After learning so many great things about TED-Ed, I believe it is important to understand the usage policy of these TED-Ed lessons.
TED Talks are under a Creative Commons License. This means we can share TED Talks on blogs (if sharing TED Talks is not the main purpose of the blog) with a visible link back to TED.com. We are also encouraged to stream TED Talks in classrooms for discussions and share links to TED.com on class platforms.
TED-Ed Usage Policy
TED-Ed animations (videos) are made available through YouTube. This means TED-Ed videos are under YouTube’s standard usage policy. I was not able to find where it is clearly stated that educators can or cannot stream YouTube videos for educational purposes. So I asked my Twitter friends for help. I got zero responses. :(
The Open Educational Resources (OER) Movement and TED-Ed as an OER
Christer Gundersen put OER projects that have influenced the OER Movement in an interactive timeline. The concept of OER is new to me, but since I support Kelsie’s belief that “education should be open and available to everyone,” I strongly believe that OER is a great way to make education more accessible to more people. I believe we are still too far from equity in education, but OERs are a great step towards this. I believe I’ve tried to complete some courses offered through OER in the past, but nothing too extraordinary comes to my mind. However, this week I came to know about two courses offered by two important Canadian Universities through Coursera: Indigenous Canada, by the University of Alberta, and Aboriginal Worldviews and Education, by the University of Toronto; I am planning to audit at least one of them (both start this month).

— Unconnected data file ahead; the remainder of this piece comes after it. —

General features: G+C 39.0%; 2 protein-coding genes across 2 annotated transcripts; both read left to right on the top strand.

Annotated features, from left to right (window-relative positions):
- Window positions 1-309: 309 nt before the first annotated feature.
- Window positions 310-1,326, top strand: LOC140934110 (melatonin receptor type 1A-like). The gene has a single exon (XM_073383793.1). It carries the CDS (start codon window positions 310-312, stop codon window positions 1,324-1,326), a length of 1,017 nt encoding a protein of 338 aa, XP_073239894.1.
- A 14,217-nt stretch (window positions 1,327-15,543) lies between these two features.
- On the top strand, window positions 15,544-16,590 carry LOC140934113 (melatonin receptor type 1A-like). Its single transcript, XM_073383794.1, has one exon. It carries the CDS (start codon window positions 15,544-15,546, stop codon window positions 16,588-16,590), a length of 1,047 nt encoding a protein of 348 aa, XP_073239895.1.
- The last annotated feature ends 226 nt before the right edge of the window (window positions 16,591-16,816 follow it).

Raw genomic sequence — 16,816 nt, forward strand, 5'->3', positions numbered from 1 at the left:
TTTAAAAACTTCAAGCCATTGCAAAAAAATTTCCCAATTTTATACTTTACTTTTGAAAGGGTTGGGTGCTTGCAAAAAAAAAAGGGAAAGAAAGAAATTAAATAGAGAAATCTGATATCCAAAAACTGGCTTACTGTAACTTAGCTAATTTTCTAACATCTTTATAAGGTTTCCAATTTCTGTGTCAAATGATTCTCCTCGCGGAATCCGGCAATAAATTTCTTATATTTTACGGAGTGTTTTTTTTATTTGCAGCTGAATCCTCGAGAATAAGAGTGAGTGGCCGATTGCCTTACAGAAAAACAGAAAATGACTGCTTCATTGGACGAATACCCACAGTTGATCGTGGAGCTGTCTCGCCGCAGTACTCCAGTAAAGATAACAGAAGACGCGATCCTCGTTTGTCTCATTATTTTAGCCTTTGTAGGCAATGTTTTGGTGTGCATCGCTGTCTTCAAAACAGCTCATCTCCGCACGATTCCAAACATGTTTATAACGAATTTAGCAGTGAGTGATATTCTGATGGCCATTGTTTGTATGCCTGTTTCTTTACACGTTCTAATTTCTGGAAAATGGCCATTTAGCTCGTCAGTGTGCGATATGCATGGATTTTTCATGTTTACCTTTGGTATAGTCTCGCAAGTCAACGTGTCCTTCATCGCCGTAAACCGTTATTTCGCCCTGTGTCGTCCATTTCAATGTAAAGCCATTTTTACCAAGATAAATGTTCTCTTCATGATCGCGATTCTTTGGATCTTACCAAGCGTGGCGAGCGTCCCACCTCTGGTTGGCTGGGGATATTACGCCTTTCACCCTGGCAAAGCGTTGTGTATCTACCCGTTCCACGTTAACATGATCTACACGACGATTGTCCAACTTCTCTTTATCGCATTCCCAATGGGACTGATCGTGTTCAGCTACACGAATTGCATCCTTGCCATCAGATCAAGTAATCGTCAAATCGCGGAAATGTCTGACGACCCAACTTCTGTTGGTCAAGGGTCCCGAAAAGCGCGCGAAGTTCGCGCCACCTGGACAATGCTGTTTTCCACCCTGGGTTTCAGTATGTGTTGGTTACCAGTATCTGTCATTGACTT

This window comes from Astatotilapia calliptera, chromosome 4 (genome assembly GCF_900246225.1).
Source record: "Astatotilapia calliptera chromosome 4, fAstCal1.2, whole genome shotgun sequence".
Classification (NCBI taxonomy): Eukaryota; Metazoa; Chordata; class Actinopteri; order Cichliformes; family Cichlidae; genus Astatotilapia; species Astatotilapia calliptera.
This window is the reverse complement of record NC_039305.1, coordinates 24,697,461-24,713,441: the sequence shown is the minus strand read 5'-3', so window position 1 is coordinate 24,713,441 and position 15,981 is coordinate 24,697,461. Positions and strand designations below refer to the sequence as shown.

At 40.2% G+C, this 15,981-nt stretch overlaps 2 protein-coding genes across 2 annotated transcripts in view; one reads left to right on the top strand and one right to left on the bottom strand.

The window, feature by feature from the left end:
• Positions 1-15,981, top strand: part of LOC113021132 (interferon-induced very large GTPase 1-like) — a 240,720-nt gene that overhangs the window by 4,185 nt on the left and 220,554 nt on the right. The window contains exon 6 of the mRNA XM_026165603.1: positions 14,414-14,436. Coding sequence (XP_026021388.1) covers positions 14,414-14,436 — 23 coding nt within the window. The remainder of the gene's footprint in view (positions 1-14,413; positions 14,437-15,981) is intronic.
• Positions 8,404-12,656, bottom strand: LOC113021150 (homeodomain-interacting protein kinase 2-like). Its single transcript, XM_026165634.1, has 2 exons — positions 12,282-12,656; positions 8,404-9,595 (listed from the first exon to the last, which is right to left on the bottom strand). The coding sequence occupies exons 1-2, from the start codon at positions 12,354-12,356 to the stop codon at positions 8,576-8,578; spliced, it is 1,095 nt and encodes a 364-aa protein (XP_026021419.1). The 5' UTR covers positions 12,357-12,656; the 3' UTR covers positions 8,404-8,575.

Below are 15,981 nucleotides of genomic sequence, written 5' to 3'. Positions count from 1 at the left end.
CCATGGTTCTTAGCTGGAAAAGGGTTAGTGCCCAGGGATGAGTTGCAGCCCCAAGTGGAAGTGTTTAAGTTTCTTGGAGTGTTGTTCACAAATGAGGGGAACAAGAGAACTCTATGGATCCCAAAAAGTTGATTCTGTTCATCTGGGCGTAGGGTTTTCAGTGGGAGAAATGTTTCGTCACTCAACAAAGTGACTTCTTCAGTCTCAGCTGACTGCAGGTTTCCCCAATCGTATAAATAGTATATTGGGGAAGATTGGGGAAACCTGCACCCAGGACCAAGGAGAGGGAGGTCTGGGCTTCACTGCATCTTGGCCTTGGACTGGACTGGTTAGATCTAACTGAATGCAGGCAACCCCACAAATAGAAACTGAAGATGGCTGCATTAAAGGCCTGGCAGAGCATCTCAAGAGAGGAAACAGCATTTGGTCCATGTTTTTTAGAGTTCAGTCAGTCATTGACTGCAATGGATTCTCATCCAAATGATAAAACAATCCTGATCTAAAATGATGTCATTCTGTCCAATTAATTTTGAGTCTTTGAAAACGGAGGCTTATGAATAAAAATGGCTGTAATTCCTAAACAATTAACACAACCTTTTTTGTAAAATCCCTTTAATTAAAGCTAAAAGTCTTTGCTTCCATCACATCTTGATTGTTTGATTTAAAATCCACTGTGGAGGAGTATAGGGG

TED-Ed makes a great contribution to education by offering high-quality animation videos on a wide variety of topics. The videos are short and easy to understand.
I have been an educator for more than 20 years now, and I have never used someone else’s lesson in full with my students since I strongly believe we need to develop lessons to meet OUR students’ needs. Thus, I am not sure if someone will use a full TED-Ed Lesson in a classroom without any modification, but they are available mostly as suggestions to educators and, maybe, as complete lessons for self-taught students willing to expand their knowledge.
This 3-part series on TED-Ed took me more than 12 hours of research and writing, but I’ve learned useful information beyond the TED-Ed Lessons. Since my #eci831 classmates are going to analyze other OERs, watch our blog hub for the upcoming blog posts.
- You may want to explore other kinds of TEDs, or TED branded ventures, such as TED News, TED Books, and TED Podcasts.
- Check these TED Talks Education (one-hour special by TED, WNET, PBS and the Corporation for Public Broadcasting).
- TED-Ed is on Patreon (you can support TED-Ed through tax-deductible donations).
Now, it is your turn. Let me know how you liked this 3-part series on TED-Ed. :)